The recent decision of the Court of Appeal in Rodney District Council v Eyres Eco-Park Limited  NZCA 13 (20 February 2007) has reversed earlier rulings of the Environment Court and the High Court as to the correct interpretation of section 10 of the Resource Management Act 1991 (RMA). In particular, the decision focuses on the identification of existing use rights as progressively more restrictive plan provisions are rolled out.
The case concerned an area of coastal land which had traditionally been used for farming purposes. Eyres Eco-Park Limited sought approval from Rodney District Council to subdivide the land and develop an eco-tourist venture. In considering the application the Environment Court had to determine the scope of existing use rights. The question of existing use rights was triggered by the adoption of a rule limiting the scale of destruction of vegetation on the land. That rule was contained in the Transitional Plan notified in 1988. Since that time, the rules had changed through a Plan Change in 1995 and through a Proposed Plan notified in 2000. Also during this time, the scale of the farming had reduced significantly, with a corresponding diminution of the effect on native vegetation.
The Court of Appeal had to consider which of these rules, and therefore what point in time, applied in the assessment of the change in the character, scale and intensity of the effects of the activity under section 10(1)(a)(ii) of the RMA. For reference, section 10(1)(a) provides:
10 Certain existing uses in relation to land protected
(1) Land may be used in a manner that contravenes a rule in a district plan or proposed district plan if—
The use was lawfully established before the rule became operative or the proposed plan was notified; and
The effects of the use are the same or similar in character, intensity, and scale to those which existed before the rule became operative or the proposed plan was notified.
Despite receiving submissions about the policy behind the preservation of existing use rights, the Court was ultimately satisfied that the issue could be resolved through the careful interpretation of the relevant statutory provisions.
The Court established that the word ‘rule’ in the introductory wording of section 10(1) means a rule which is currently in force and that the reference to ‘rule’ in the rest of section 10(1) must have the same meaning. This lead to the conclusion that existing use rights must be assessed at the time the current rule (in this case, the rule notified in 2000) came into force, not the initial rule (in this case the rule from 1988). In other words, in making an assessment under section 10(1)(a)(ii), the effects of the use at the point immediately before the notification of the current plan (and not the effects at the time the activity first contravened a rule in a plan) must be compared with the effects of the use arising after notification.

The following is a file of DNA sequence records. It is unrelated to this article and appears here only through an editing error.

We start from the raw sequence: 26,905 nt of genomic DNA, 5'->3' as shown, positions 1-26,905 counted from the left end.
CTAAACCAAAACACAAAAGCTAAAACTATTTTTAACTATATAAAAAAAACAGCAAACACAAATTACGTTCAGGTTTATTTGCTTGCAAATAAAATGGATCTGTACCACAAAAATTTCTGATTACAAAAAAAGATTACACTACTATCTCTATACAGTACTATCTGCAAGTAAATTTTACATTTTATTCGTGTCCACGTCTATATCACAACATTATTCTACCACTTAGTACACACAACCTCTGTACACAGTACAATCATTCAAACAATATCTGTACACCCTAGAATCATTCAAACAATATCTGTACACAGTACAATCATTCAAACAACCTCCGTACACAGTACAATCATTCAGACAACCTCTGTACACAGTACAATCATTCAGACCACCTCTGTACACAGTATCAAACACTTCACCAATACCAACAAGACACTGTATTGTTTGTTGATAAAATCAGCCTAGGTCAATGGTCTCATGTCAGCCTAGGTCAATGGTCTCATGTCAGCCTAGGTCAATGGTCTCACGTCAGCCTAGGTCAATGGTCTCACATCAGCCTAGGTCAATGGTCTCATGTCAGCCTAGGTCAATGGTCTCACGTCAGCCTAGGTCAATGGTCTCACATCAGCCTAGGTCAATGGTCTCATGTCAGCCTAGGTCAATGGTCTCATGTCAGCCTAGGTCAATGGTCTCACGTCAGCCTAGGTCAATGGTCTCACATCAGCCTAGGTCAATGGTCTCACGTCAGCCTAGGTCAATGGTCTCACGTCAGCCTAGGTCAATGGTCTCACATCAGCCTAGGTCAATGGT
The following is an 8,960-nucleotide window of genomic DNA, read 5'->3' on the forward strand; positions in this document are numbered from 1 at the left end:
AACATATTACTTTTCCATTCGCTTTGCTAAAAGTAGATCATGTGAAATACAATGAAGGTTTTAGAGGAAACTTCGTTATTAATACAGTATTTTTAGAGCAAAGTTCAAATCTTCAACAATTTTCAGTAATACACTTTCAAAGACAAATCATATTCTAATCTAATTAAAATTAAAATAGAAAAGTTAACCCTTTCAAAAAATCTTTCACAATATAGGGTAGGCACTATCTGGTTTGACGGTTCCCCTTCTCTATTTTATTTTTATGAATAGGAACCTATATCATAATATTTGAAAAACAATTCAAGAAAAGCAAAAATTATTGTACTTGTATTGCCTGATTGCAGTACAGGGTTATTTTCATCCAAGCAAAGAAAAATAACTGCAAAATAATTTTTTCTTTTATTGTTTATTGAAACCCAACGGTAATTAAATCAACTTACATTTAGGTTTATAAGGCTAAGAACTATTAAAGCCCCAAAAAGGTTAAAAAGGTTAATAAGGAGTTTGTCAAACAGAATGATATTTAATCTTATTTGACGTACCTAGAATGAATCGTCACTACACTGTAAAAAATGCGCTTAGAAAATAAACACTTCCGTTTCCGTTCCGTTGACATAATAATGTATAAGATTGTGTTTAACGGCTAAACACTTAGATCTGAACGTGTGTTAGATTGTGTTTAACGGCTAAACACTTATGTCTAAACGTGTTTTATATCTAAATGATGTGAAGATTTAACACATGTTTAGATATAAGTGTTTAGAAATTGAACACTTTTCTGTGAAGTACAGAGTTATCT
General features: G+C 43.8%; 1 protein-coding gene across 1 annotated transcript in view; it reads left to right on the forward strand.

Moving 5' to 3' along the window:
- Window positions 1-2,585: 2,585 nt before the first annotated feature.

The case addressed an apparent consequence of this interpretation - if an activity has temporarily ceased or reduced immediately prior to the notification of a relevant rule existing use rights may be lost. When considering such a scenario, the Court warned that a ‘snapshot’ view of the effects of an activity the day before a new rule comes into force should not necessarily be taken. Rather, in the case of inherently cyclical activities, existing use rights are to be assessed on the basis of the normal year-round operation of the activity.
The Court was careful to note that where an ongoing activity contravenes a number of rules that have been enacted over time, the scale and effects of the activity as at the date of coming into force of the initial rule will still be relevant, as it is necessary to determine that the activity has remained ‘lawfully established’ throughout.
In addition, the Court considered whether a reduction in the character, intensity and scale of the effects of the activity over time might impact upon the protection afforded by section 10(1)(a). Answering this question in the affirmative, it held that section 10(2) (which provides that existing use rights are lost after 12 months of discontinuance) will apply in two situations, namely:
where the use of the land has discontinued completely; or
where the effects of that use have diminished to such a point that the use no longer contravenes the plan (i.e. the activity becomes 'permitted').
In this case, it is possible that when the Environment Court reconvenes to hear the appeal, it will find that the farming operation diminished to such a point that the effects of that land use on vegetation clearance were within the levels permitted by the district plan. If that is the case, then the consequence of the Court of Appeal’s decision is that the existing use rights will be lost.
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